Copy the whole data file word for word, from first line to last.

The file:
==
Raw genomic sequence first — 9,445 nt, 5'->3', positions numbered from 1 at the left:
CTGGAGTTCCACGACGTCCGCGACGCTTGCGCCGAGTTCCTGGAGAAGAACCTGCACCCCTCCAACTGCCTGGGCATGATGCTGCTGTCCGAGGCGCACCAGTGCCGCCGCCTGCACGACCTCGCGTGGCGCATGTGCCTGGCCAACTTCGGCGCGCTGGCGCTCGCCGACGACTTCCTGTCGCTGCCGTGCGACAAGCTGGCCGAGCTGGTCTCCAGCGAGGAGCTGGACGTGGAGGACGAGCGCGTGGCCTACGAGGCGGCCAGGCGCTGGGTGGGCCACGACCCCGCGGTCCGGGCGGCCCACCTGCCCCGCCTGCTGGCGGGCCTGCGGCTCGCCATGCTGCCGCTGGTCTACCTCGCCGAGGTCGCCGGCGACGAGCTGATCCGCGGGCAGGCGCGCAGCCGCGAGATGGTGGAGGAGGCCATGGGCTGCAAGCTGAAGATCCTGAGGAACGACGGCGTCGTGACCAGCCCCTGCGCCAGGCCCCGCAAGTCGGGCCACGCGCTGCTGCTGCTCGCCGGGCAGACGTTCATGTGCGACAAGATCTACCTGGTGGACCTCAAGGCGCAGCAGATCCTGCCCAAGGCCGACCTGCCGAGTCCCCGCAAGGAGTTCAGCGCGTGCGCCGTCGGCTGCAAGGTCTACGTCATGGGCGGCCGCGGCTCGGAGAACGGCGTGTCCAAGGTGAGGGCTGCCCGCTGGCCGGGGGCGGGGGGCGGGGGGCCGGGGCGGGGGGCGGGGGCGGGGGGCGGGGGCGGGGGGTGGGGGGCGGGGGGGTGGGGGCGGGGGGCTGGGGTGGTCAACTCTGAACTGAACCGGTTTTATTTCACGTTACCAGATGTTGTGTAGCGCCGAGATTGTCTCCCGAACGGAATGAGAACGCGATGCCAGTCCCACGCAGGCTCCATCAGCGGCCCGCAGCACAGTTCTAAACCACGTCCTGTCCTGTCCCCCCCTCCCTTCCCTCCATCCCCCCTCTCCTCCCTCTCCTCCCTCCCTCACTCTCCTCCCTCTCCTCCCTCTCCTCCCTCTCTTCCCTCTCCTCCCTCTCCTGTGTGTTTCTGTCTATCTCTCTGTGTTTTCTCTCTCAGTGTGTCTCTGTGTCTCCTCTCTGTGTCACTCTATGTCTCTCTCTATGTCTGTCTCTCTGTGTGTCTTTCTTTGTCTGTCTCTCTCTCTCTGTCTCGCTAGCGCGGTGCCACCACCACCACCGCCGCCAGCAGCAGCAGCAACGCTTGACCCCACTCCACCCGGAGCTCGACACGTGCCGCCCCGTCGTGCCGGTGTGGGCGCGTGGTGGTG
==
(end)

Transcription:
Raw genomic sequence first — 9,445 nt, 5'->3', positions numbered from 1 at the left:
CTGGAGTTCCACGACGTCCGCGACGCTTGCGCCGAGTTCCTGGAGAAGAACCTGCACCCCTCCAACTGCCTGGGCATGATGCTGCTGTCCGAGGCGCACCAGTGCCGCCGCCTGCACGACCTCGCGTGGCGCATGTGCCTGGCCAACTTCGGCGCGCTGGCGCTCGCCGACGACTTCCTGTCGCTGCCGTGCGACAAGCTGGCCGAGCTGGTCTCCAGCGAGGAGCTGGACGTGGAGGACGAGCGCGTGGCCTACGAGGCGGCCAGGCGCTGGGTGGGCCACGACCCCGCGGTCCGGGCGGCCCACCTGCCCCGCCTGCTGGCGGGCCTGCGGCTCGCCATGCTGCCGCTGGTCTACCTCGCCGAGGTCGCCGGCGACGAGCTGATCCGCGGGCAGGCGCGCAGCCGCGAGATGGTGGAGGAGGCCATGGGCTGCAAGCTGAAGATCCTGAGGAACGACGGCGTCGTGACCAGCCCCTGCGCCAGGCCCCGCAAGTCGGGCCACGCGCTGCTGCTGCTCGCCGGGCAGACGTTCATGTGCGACAAGATCTACCTGGTGGACCTCAAGGCGCAGCAGATCCTGCCCAAGGCCGACCTGCCGAGTCCCCGCAAGGAGTTCAGCGCGTGCGCCGTCGGCTGCAAGGTCTACGTCATGGGCGGCCGCGGCTCGGAGAACGGCGTGTCCAAGGTGAGGGCTGCCCGCTGGCCGGGGGCGGGGGGCGGGGGGCCGGGGCGGGGGGCGGGGGCGGGGGGCGGGGGCGGGGGGTGGGGGGCGGGGGGGTGGGGGCGGGGGGCTGGGGTGGTCAACTCTGAACTGAACCGGTTTTATTTCACGTTACCAGATGTTGTGTAGCGCCGAGATTGTCTCCCGAACGGAATGAGAACGCGATGCCAGTCCCACGCAGGCTCCATCAGCGGCCCGCAGCACAGTTCTAAACCACGTCCTGTCCTGTCCCCCCCTCCCTTCCCTCCATCCCCCCTCTCCTCCCTCTCCTCCCTCCCTCACTCTCCTCCCTCTCCTCCCTCTCCTCCCTCTCTTCCCTCTCCTCCCTCTCCTGTGTGTTTCTGTCTATCTCTCTGTGTTTTCTCTCTCAGTGTGTCTCTGTGTCTCCTCTCTGTGTCACTCTATGTCTCTCTCTATGTCTGTCTCTCTGTGTGTCTTTCTTTGTCTGTCTCTCTCTCTCTGTCTCGCTAGCGCGGTGCCACCACCACCACCGCCGCCAGCAGCAGCAGCAACGCTTGACCCCACTCCACCCGGAGCTCGACACGTGCCGCCCCGTCGTGCCGGTGTGGGCGCGTGGTGGTG